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Publication numberUS4617259 A
Publication typeGrant
Application numberUS 06/780,497
Publication dateOct 14, 1986
Filing dateSep 26, 1985
Priority dateSep 26, 1984
Fee statusPaid
Publication number06780497, 780497, US 4617259 A, US 4617259A, US-A-4617259, US4617259 A, US4617259A
InventorsTadashi Ogawa, Satoshi Nagaoka, Yuichi Ohashi
Original AssigneeFuji Photo Film Co., Ltd.
Export CitationBiBTeX, EndNote, RefMan
External Links: USPTO, USPTO Assignment, Espacenet
Granularity, gradient
US 4617259 A
Abstract
A silver halide color photographic material comprising a support having thereon at least a layer containing a group of silver halide grains having a relation that the larger an amount of silver of a grain is, the larger an amount of a content of silver iodide therein is, at a correlative coefficient of not less than 0.7 between a silver halide crystal grain size and a silver iodide content therein. The silver halide color photographic material has improved granularity and an improved gradient, and uses a small amount of silver.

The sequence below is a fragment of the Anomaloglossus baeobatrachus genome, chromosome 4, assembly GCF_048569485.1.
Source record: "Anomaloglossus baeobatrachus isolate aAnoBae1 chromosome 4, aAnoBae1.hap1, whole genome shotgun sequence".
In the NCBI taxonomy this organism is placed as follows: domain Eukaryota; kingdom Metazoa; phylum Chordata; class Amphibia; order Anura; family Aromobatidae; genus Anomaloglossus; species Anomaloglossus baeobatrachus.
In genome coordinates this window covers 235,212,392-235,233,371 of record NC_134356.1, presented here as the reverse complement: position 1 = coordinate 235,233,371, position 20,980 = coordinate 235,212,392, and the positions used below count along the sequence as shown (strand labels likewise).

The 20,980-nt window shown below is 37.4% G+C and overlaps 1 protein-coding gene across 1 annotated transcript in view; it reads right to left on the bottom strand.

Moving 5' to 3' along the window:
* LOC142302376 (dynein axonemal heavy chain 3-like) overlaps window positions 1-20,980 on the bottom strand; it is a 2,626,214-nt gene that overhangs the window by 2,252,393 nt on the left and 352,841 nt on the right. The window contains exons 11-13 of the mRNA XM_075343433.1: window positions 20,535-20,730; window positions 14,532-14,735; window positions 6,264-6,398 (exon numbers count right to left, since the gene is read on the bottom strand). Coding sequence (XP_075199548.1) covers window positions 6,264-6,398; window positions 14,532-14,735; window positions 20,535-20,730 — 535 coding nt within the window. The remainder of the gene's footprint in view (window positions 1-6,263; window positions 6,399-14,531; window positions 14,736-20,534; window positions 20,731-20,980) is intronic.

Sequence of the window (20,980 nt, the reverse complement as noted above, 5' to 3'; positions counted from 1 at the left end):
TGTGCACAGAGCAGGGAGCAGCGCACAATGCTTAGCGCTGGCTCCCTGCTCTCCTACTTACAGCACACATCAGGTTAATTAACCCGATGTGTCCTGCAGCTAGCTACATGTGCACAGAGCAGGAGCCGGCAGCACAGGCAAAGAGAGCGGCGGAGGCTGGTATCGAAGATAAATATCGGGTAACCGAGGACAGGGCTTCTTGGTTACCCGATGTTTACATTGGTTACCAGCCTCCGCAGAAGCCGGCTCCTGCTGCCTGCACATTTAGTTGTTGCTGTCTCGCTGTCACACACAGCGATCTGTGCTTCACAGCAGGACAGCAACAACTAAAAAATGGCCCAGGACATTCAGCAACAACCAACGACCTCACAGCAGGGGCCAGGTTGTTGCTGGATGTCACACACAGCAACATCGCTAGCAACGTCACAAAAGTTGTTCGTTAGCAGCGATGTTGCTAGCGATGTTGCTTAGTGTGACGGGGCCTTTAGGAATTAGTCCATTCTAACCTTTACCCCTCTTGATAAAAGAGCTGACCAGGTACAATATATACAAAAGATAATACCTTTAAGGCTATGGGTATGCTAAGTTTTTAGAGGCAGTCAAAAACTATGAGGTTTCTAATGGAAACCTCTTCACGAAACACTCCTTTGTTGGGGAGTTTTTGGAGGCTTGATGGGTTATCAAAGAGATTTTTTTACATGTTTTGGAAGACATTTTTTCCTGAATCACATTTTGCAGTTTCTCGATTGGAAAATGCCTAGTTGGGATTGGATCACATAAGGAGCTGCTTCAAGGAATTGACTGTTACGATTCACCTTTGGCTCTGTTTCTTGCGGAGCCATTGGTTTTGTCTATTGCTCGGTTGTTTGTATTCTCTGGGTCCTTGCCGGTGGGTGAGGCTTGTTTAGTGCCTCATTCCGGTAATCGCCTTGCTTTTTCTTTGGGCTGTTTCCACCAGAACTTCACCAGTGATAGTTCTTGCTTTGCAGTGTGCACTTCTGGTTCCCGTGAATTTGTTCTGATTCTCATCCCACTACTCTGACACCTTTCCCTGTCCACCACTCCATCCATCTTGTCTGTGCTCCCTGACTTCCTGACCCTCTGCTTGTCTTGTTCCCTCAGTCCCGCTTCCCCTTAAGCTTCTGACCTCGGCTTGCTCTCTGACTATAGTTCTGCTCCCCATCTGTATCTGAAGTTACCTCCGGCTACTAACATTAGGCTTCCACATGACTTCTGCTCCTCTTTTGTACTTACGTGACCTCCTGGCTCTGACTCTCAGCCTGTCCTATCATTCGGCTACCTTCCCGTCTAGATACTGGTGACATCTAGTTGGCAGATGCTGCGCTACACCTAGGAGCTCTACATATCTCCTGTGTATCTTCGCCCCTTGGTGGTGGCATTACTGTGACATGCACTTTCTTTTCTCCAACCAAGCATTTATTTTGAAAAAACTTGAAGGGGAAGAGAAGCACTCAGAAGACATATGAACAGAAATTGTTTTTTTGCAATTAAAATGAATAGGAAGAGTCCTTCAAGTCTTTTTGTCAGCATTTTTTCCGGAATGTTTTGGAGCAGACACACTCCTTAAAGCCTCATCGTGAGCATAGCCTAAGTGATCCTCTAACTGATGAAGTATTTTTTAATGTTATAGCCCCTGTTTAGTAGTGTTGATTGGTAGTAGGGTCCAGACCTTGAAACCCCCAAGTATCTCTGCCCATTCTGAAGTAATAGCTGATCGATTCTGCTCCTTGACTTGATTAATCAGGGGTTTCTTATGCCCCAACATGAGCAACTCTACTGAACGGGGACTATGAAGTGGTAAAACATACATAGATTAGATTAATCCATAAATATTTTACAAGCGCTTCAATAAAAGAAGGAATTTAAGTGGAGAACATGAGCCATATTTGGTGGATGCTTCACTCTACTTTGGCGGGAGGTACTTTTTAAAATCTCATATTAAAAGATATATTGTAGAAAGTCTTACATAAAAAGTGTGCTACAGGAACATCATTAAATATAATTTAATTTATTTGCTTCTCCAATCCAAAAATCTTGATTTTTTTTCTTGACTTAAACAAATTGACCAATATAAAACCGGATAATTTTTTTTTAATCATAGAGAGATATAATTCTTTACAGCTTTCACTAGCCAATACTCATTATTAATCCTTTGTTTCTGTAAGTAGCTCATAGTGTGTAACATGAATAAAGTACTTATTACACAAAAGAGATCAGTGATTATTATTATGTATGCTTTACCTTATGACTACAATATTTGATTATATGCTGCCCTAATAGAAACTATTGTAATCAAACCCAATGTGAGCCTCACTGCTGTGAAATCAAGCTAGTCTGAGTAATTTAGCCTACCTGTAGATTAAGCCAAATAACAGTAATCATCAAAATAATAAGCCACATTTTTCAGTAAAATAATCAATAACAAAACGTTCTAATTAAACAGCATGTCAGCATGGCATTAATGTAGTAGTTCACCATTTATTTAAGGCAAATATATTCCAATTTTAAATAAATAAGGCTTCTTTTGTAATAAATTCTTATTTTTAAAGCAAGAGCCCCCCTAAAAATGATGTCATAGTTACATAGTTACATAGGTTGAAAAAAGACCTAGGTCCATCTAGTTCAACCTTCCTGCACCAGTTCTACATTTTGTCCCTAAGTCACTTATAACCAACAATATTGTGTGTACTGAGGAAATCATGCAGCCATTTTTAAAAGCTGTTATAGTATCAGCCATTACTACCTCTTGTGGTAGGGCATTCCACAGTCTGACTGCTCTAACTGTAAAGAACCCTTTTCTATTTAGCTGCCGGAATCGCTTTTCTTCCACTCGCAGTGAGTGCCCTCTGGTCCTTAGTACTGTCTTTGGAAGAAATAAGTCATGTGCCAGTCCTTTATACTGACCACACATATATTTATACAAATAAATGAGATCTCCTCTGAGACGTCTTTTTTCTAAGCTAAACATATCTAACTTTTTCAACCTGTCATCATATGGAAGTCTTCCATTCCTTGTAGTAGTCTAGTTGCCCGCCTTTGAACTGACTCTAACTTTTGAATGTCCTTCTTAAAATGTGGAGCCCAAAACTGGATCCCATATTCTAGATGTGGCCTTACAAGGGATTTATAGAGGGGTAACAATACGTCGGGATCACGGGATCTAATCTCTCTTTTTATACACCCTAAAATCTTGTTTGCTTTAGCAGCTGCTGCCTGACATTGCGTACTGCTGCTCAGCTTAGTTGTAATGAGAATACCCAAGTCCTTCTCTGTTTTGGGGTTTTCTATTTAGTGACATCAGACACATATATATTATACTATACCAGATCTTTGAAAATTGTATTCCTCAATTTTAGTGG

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Claims(9)
What is claimed is:
1. A silver halide color photographic material comprising a support having coated thereon at least one silver halide emulsion layer containing a group of silver halide grains having a relation that the larger an amount of silver of a grain is, the larger an amount of a content of silver iodide therein is, at a correlative coefficient of not less than 0.7 between a silver halide crystal grain size and a silver iodide content therein.
2. A silver halide color photographic material of claim 1, wherein the correlative coefficient is above 0.8.
3. A silver halide color photographic material of claim 1, wherein said silver halide grains are present in at least a high sensitive emulsion layer and/or a low sensitive emulsion layer having the same color sensitivity.
4. A silver halide color photographic material of claim 1, wherein the group of silver halide grains has the ratio of standard deviation to mean grain size ranging from 0.1 to 0.5.